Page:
UPDATE: Bank of America has bowed to public pressure and will scrap plans to impose new usage fees on customers who use their debit cards to make purchases.
The move follows a backlash from consumers, investors and lawmakers who were quick to voice their displeasure with the possibility of new fees. At the time of the original announcement, other major banks were expected to follow BoA's lead when it came to the new fees. But most major U.S. banks thought better of it after watching the reaction to Bank of America's announcement.
Here's the statement from co-COO David Darnell (via CNN): "We have listened to our customers very closely over the last few weeks and recognize their concern with our proposed debit usage fee. Our customers’ voices are most important to us. As a result, we are not currently charging the fee and will not be moving forward with any additional plans to do so."
UPDATE Friday, Oct. 28: After watching Bank of America take a beating from customers, investors and politicians over its plans for a new debit card fee, most of its U.S. banking brethren seem to have thought better of imposing similar fees.
The Wall Street Journal took a quick tour of the banking landscape Friday, and reports that among the major U.S. banks that have recently ruled out following BoA’s lead are: U.S. Bancorp, Citigroup, PNC Financial Services and KeyCorp, among others. While none said explicitly that the decision was related to the very public pummeling that Bank of America took, it’s fairly clear that the public outcry didn’t fall on deaf ears.
"Our customers said that would be a massive source of irritation for them," Citigroup’s Stephen Troutner told the paper. "Any time you hear that kind of emphatic feedback from customers, you've got to listen to them."
Still, Bank of America customers will still be able to vent to those loyal to a handful of other banks. SunTrust Bank is also planning on tacking on a $5 monthly fee on some debit-card users, Regions Financial is charging $4 a month on some accounts, and Wells Fargo is currently testing a $3 monthly fee in five states.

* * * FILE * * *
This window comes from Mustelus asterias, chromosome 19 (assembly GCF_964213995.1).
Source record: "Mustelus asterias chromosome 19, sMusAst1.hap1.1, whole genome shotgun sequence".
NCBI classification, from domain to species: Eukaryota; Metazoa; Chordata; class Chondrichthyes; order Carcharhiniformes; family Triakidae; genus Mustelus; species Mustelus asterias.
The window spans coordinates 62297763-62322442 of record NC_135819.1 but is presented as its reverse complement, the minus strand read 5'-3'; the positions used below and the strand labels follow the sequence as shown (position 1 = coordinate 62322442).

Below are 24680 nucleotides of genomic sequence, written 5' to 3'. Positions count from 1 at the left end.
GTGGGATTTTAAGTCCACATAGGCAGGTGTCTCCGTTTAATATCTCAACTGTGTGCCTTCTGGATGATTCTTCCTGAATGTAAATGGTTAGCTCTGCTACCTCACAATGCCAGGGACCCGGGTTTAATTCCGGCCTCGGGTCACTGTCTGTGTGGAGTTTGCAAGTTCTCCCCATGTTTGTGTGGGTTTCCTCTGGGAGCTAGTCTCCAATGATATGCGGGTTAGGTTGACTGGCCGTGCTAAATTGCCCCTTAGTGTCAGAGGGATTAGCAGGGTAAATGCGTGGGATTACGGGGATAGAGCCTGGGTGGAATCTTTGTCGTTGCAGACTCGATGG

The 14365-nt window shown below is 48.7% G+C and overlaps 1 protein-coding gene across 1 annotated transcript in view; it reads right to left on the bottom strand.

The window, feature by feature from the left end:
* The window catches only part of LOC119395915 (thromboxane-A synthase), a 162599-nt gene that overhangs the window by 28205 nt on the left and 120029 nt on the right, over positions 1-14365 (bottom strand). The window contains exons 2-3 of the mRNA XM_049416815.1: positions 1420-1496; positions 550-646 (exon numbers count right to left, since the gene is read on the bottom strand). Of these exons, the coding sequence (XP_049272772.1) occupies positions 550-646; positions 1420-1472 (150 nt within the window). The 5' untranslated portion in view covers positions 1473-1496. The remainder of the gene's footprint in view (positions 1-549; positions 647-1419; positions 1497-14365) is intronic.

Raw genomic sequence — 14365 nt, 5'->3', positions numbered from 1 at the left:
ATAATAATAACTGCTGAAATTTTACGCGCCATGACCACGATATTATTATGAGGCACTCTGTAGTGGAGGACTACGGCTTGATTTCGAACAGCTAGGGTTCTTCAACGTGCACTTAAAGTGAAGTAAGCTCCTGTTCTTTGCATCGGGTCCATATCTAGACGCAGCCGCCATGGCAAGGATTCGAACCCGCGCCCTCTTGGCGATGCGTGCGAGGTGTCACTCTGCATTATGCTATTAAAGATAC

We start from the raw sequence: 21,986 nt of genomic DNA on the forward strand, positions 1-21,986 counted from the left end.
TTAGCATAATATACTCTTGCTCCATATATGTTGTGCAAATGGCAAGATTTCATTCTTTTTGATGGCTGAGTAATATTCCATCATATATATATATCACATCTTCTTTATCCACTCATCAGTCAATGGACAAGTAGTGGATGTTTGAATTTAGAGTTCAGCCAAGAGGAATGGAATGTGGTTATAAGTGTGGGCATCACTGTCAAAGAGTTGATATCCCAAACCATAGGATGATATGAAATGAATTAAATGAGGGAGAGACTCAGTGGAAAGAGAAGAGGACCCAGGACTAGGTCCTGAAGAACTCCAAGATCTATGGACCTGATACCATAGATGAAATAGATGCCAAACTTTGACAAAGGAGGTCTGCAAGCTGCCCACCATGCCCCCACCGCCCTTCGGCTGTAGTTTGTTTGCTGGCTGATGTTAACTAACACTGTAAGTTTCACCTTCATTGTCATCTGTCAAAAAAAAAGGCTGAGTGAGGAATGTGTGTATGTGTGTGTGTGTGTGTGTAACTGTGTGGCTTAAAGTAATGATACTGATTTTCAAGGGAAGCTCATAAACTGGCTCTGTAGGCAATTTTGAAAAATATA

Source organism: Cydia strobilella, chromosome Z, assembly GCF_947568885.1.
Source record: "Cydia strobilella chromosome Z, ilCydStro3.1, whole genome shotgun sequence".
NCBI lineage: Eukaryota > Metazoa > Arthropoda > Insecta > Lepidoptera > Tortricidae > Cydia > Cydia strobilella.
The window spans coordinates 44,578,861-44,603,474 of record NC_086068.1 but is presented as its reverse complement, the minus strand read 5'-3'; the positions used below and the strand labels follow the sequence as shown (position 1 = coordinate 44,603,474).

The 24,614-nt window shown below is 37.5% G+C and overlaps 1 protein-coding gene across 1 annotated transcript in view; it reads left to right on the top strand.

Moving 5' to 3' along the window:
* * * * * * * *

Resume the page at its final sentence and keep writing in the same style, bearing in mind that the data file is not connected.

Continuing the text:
UPDATE Friday, Sept. 30: And let the backlash begin.
Bank of America is getting pummeled by investors and customers after the bank announced Thursday that it will begin charging debit card users $5 a month next year when they use the card to make purchases, the Washington Post reports.
The bank saw its stock fall more than 2 percent in late-morning trading Friday. The drop comes in what has already been a terrible second quarter for Bank of America, which has watched its shares fall almost 44 percent, making it by far the worst-performing stock in the Dow Jones industrial average over that time period.
In addition to its Wall Street woes, the bank is also facing angry customers, among them Fox Business Network’s Gerri Willis, who cut up her debit card on air Thursday evening.
"Right here, right now, I’m going to show Bank of America what I think of their fees," she said before using a pair of scissors. "That $5 fee may not seem like a lot, but it’s the principle of the thing — more and more coming out of my pocket."
Of course, BoA isn't the only bank that is looking to offset revenue losses expected from new limits on how much it can charge merchants when customers use debit cards to purchase goods and services.
The New York Times reports: "Wells Fargo and Chase are testing $3 monthly debit card fees. Regions Financial, based in Birmingham, Ala., plans to start charging a $4 fee next month, while SunTrust, another regional powerhouse, is charging a $5 fee."
POSTED Thursday, Sept. 29: Bank of America will begin charging customers $5 a month next year for using their debit cards to make purchases, the company announced Thursday.
The move comes as U.S. banks are seeking ways to increase their revenue in the wake of new regulations on the financial industry. Starting in October, in addition to existing caps on overdraft fees, banks will face a limit on how much they can charge merchants when customers use debit cards to purchase goods and services. The new provision is the result of the Dodd-Frank banking reform bill, which President Obama signed into law last year.
In the past, fees from debit cards have provided significant revenue for American banks, generating $19 billion in 2009, according to the Associated Press reports. But the new limits on these fees could threaten this reliable cash flow. So instead the banks are expected to shift the fees from the merchants to the customers.
"The economics of offering a debit card have changed," Bank of America spokeswoman Anne Pace told Reuters on Thursday. Pace also tried to offer some consolation to potentially disgruntled debit-card users, explaining that customers won't be charged if they only use their cards at an ATM.